CONVENT — A new program created by two St. James Parish government departments will aid officials in identifying locations prone to backwater flooding and properties that should be immediately protected by sandbags, the Parish Council learned Wednesday.
After Hurricane Isaac in August 2012, the parish government’s Geographic Information System and the Planning and Permitting departments worked together to enhance the parish’s reaction to future flooding emergencies, said Eric Deroche, parish director of emergency preparedness.
Ryan Donadieu, supervisor with the planning and permitting department, said using airborne light detection and radar sensors from a plane provided by LSU, different points on the ground are measured to determine digital elevation points.
Computer software then creates contoured maps of the land, he said, and shows at what water level the land will flood.
“What we wanted to do was get ahead of the game ... get in front of it, so when we know the water is coming in, who needs to be sandbagged first,” Donadieu said. “What houses are at the most risk and a good guess at approximately how many sandbags will be used per house.”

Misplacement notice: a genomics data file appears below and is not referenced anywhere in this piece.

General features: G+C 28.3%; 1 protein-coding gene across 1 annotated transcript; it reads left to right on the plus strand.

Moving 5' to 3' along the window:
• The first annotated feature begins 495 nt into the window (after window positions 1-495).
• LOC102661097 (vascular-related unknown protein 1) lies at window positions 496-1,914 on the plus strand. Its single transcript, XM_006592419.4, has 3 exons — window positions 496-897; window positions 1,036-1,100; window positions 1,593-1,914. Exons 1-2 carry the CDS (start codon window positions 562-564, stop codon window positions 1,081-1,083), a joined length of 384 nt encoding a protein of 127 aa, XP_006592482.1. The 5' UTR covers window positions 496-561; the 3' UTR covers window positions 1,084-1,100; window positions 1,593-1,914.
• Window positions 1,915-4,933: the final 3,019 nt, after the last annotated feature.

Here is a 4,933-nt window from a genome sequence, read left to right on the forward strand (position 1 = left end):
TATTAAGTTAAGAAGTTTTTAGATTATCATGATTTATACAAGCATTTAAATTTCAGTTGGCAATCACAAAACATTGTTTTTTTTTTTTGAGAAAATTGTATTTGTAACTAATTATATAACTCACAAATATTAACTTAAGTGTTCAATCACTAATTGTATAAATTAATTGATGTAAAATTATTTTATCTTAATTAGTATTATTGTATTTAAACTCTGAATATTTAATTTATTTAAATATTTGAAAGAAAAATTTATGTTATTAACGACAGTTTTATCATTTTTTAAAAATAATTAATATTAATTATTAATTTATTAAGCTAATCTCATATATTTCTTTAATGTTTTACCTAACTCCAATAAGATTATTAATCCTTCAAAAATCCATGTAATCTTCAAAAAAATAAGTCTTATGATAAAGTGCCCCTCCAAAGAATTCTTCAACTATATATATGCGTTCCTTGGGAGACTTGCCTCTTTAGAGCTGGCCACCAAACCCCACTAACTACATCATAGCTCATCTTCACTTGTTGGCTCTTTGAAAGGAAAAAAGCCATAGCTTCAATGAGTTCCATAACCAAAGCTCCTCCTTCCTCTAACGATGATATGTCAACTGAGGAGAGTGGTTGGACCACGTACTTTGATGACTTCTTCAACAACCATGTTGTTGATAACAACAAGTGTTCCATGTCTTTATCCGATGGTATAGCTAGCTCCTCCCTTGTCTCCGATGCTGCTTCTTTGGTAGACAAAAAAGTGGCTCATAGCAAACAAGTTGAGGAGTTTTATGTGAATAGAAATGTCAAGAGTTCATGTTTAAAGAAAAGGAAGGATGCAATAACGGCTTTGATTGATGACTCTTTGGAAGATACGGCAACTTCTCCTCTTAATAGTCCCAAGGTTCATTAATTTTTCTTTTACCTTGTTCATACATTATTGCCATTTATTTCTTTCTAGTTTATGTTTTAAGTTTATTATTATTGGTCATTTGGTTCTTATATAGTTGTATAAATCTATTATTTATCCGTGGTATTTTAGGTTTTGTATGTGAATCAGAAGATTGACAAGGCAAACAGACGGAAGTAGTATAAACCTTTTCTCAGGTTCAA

The team then assembled a database of property addresses sorted by the levels they are expected to flood at, he said.
Bobby Lear, GIS department coordinator, said the planning and permitting department, and other emergency officials, can then identify which properties should be sandbagged first and the approximate number of sandbags needed.
“At any given water level, we can react,” Lear said.
Parish President Timmy Roussel said he appreciated all the work the departments had put into the project. “We really need this,” Roussel said.
Parish Council Chairman Jimmy Brazan said the program was “something that can alleviate a homeowner’s fear.”
Councilmen Alvin St. Pierre, Terry McCreary, Jason Amato, Ralph Patin, Ken Brass and Charles Ketchens also attended Wednesday’s meeting.
In other business Wednesday, councilmen unanimously supported a resolution asking the U.S. Army Corps of Engineers to reconsider its recommendation for the West Shore Lake Pontchartrain Hurricane Protection Levee program and choose Alternative D instead.
Alternative D, also known as the locally preferred option, would provide 100-year storm levee protection for all of St. James. The recommendation chosen by the federal government provides no protection for the parish, officials have said.
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